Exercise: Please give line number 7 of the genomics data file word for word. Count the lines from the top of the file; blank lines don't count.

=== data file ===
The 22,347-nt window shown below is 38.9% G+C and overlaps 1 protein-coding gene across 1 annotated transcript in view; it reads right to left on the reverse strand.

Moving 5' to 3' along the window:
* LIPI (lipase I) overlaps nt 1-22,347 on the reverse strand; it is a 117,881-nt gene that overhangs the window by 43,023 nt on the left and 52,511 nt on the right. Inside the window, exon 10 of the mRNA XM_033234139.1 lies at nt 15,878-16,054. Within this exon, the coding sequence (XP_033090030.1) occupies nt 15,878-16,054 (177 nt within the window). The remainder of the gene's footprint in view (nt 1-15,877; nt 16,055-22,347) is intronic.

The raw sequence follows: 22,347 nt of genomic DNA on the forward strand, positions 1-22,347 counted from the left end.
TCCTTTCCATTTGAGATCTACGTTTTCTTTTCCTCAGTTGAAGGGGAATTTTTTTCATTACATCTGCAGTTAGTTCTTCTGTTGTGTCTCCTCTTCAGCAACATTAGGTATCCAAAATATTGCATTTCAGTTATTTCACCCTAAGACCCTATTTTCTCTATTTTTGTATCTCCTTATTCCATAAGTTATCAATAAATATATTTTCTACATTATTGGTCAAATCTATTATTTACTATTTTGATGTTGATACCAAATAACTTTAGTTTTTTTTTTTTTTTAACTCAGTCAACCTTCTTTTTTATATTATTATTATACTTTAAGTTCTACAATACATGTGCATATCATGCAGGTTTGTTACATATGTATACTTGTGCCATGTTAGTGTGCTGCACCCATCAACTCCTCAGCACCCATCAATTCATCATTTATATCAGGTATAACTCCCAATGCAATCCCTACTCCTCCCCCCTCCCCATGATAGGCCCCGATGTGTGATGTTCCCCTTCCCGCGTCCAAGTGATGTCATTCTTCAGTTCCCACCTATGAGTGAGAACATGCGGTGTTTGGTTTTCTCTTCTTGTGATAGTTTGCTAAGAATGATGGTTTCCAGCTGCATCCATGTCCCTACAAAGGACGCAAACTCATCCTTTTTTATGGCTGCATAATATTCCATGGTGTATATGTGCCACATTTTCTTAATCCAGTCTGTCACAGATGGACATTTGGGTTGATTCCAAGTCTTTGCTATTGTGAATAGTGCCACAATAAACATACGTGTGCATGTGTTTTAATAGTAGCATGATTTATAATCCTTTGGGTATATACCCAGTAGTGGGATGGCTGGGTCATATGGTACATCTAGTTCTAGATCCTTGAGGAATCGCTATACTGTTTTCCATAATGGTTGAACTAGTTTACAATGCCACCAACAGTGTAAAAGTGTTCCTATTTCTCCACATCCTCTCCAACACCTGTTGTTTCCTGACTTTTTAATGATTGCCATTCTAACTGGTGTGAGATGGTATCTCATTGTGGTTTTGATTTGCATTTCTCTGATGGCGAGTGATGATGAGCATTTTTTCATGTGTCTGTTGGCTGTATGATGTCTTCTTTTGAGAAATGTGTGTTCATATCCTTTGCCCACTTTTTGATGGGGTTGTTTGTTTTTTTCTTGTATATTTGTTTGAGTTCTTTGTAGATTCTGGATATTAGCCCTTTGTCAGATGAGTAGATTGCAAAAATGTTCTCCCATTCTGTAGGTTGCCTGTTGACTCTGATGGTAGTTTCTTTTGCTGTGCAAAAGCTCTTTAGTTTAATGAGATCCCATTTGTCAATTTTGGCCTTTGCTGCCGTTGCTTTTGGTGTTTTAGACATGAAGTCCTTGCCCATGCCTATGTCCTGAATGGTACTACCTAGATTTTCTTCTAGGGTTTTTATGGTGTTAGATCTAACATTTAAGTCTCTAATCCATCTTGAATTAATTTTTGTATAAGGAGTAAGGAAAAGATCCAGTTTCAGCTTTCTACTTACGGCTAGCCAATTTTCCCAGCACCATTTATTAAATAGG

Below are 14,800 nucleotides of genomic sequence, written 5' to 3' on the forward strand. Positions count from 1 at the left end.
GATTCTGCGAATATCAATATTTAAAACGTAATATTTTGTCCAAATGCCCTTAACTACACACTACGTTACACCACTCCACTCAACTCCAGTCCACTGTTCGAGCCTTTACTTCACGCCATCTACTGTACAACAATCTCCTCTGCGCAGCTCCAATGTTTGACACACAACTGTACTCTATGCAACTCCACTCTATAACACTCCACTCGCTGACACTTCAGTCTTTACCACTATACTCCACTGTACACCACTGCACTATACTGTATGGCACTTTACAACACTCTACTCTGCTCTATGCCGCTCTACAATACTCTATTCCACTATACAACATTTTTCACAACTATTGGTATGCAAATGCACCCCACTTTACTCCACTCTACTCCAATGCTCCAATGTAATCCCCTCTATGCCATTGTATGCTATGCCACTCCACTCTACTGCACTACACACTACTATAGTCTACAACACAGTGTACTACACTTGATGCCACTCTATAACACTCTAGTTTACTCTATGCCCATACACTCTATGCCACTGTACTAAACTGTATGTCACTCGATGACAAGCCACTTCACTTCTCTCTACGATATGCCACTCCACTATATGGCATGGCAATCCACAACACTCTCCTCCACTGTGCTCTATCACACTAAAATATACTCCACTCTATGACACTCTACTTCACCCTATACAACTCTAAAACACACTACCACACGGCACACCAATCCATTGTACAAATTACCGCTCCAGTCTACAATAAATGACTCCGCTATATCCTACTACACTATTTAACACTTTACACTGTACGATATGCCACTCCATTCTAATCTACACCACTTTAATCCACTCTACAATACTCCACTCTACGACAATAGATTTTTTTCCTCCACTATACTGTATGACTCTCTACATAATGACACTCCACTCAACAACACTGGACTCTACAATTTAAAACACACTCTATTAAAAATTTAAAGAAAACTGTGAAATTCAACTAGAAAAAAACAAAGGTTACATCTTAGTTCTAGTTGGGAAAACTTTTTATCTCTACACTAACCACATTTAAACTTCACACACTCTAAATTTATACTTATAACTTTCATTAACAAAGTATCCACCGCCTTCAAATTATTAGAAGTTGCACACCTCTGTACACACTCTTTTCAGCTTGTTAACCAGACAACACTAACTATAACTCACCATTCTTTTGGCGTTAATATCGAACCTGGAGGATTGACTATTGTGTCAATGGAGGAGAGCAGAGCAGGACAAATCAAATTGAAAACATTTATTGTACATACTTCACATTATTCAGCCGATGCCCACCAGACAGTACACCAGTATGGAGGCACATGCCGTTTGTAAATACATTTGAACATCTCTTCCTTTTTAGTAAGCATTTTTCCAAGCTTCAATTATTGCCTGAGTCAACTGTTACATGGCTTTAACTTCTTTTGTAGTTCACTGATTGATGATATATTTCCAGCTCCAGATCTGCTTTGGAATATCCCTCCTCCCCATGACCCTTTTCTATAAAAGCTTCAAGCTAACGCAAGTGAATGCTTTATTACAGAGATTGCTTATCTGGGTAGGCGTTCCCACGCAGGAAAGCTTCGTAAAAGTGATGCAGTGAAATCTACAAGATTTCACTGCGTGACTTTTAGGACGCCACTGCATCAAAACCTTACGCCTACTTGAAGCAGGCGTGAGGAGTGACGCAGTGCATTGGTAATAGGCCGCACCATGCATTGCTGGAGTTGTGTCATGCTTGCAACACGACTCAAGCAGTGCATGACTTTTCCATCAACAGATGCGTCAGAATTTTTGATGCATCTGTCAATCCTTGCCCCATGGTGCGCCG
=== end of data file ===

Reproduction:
GATTCTGCGAATATCAATATTTAAAACGTAATATTTTGTCCAAATGCCCTTAACTACACACTACGTTACACCACTCCACTCAACTCCAGTCCACTGTTCGAGCCTTTACTTCACGCCATCTACTGTACAACAATCTCCTCTGCGCAGCTCCAATGTTTGACACACAACTGTACTCTATGCAACTCCACTCTATAACACTCCACTCGCTGACACTTCAGTCTTTACCACTATACTCCACTGTACACCACTGCACTATACTGTATGGCACTTTACAACACTCTACTCTGCTCTATGCCGCTCTACAATACTCTATTCCACTATACAACATTTTTCACAACTATTGGTATGCAAATGCACCCCACTTTACTCCACTCTACTCCAATGCTCCAATGTAATCCCCTCTATGCCATTGTATGCTATGCCACTCCACTCTACTGCACTACACACTACTATAGTCTACAACACAGTGTACTACACTTGATGCCACTCTATAACACTCTAGTTTACTCTATGCCCATACACTCTATGCCACTGTACTAAACTGTATGTCACTCGATGACAAGCCACTTCACTTCTCTCTACGATATGCCACTCCACTATATGGCATGGCAATCCACAACACTCTCCTCCACTGTGCTCTATCACACTAAAATATACTCCACTCTATGACACTCTACTTCACCCTATACAACTCTAAAACACACTACCACACGGCACACCAATCCATTGTACAAATTACCGCTCCAGTCTACAATAAATGACTCCGCTATATCCTACTACACTATTTAACACTTTACACTGTACGATATGCCACTCCATTCTAATCTACACCACTTTAATCCACTCTACAATACTCCACTCTACGACAATAGATTTTTTTCCTCCACTATACTGTATGACTCTCTACATAATGACACTCCACTCAACAACACTGGACTCTACAATTTAAAACACACTCTATTAAAAATTTAAAGAAAACTGTGAAATTCAACTAGAAAAAAACAAAGGTTACATCTTAGTTCTAGTTGGGAAAACTTTTTATCTCTACACTAACCACATTTAAACTTCACACACTCTAAATTTATACTTATAACTTTCATTAACAAAGTATCCACCGCCTTCAAATTATTAGAAGTTGCACACCTCTGTACACACTCTTTTCAGCTTGTTAACCAGACAACACTAACTATAACTCACCATTCTTTTGGCGTTAATATCGAACCTGGAGGATTGACTATTGTGTCAATGGAGGAGAGCAGAGCAGGACAAATCAAATTGAAAACATTTATTGTACATACTTCACATTATTCAGCCGATGCCCACCAGACAGTACACCAGTATGGAGGCACATGCCGTTTGTAAATACATTTGAACATCTCTTCCTTTTTAGTAAGCATTTTTCCAAGCTTCAATTATTGCCTGAGTCAACTGTTACATGGCTTTAACTTCTTTTGTAGTTCACTGATTGATGATATATTTCCAGCTCCAGATCTGCTTTGGAATATCCCTCCTCCCCATGACCCTTTTCTATAAAAGCTTCAAGCTAACGCAAGTGAATGCTTTATTACAGAGATTGCTTATCTGGGTAGGCGTTCCCACGCAGGAAAGCTTCGTAAAAGTGATGCAGTGAAATCTACAAGATTTCACTGCGTGACTTTTAGGACGCCACTGCATCAAAACCTTACGCCTACTTGAAGCAGGCGTGAGGAGTGACGCAGTGCATTGGTAATAGGCCGCACCATGCATTGCTGGAGTTGTGTCATGCTTGCAACACGACTCAAGCAGTGCATGACTTTTCCATCAACAGATGCGTCAGAATTTTTGATGCATCTGTCAATCCTTGCCCCATGGTGCGCCG